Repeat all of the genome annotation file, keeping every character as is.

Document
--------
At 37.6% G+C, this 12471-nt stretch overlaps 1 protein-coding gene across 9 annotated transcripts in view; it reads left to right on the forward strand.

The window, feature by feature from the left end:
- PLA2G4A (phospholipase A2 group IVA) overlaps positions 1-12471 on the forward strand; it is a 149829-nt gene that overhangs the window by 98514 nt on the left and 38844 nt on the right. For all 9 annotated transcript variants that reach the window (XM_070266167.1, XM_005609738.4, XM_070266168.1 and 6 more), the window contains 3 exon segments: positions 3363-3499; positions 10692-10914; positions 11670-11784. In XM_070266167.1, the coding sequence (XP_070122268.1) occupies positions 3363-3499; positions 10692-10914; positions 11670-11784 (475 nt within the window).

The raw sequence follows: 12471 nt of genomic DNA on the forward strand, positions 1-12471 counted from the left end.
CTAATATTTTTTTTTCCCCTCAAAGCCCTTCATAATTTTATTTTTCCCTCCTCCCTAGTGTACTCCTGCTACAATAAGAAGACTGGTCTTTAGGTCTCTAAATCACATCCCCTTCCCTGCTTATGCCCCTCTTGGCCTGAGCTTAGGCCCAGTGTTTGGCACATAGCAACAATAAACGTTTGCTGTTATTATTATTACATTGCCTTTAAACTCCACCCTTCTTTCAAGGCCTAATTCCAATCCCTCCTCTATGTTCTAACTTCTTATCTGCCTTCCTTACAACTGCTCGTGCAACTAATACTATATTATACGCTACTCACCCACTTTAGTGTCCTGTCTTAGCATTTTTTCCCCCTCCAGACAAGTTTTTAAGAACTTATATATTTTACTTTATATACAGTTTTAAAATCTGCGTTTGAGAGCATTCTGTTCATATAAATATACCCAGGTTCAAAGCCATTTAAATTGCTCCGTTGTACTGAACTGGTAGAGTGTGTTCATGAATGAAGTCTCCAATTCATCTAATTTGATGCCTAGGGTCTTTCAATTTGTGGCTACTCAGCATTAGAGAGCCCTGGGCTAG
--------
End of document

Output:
At 37.6% G+C, this 12471-nt stretch overlaps 1 protein-coding gene across 9 annotated transcripts in view; it reads left to right on the forward strand.

The window, feature by feature from the left end:
- PLA2G4A (phospholipase A2 group IVA) overlaps positions 1-12471 on the forward strand; it is a 149829-nt gene that overhangs the window by 98514 nt on the left and 38844 nt on the right. For all 9 annotated transcript variants that reach the window (XM_070266167.1, XM_005609738.4, XM_070266168.1 and 6 more), the window contains 3 exon segments: positions 3363-3499; positions 10692-10914; positions 11670-11784. In XM_070266167.1, the coding sequence (XP_070122268.1) occupies positions 3363-3499; positions 10692-10914; positions 11670-11784 (475 nt within the window).

The raw sequence follows: 12471 nt of genomic DNA on the forward strand, positions 1-12471 counted from the left end.
CTAATATTTTTTTTTCCCCTCAAAGCCCTTCATAATTTTATTTTTCCCTCCTCCCTAGTGTACTCCTGCTACAATAAGAAGACTGGTCTTTAGGTCTCTAAATCACATCCCCTTCCCTGCTTATGCCCCTCTTGGCCTGAGCTTAGGCCCAGTGTTTGGCACATAGCAACAATAAACGTTTGCTGTTATTATTATTACATTGCCTTTAAACTCCACCCTTCTTTCAAGGCCTAATTCCAATCCCTCCTCTATGTTCTAACTTCTTATCTGCCTTCCTTACAACTGCTCGTGCAACTAATACTATATTATACGCTACTCACCCACTTTAGTGTCCTGTCTTAGCATTTTTTCCCCCTCCAGACAAGTTTTTAAGAACTTATATATTTTACTTTATATACAGTTTTAAAATCTGCGTTTGAGAGCATTCTGTTCATATAAATATACCCAGGTTCAAAGCCATTTAAATTGCTCCGTTGTACTGAACTGGTAGAGTGTGTTCATGAATGAAGTCTCCAATTCATCTAATTTGATGCCTAGGGTCTTTCAATTTGTGGCTACTCAGCATTAGAGAGCCCTGGGCTAG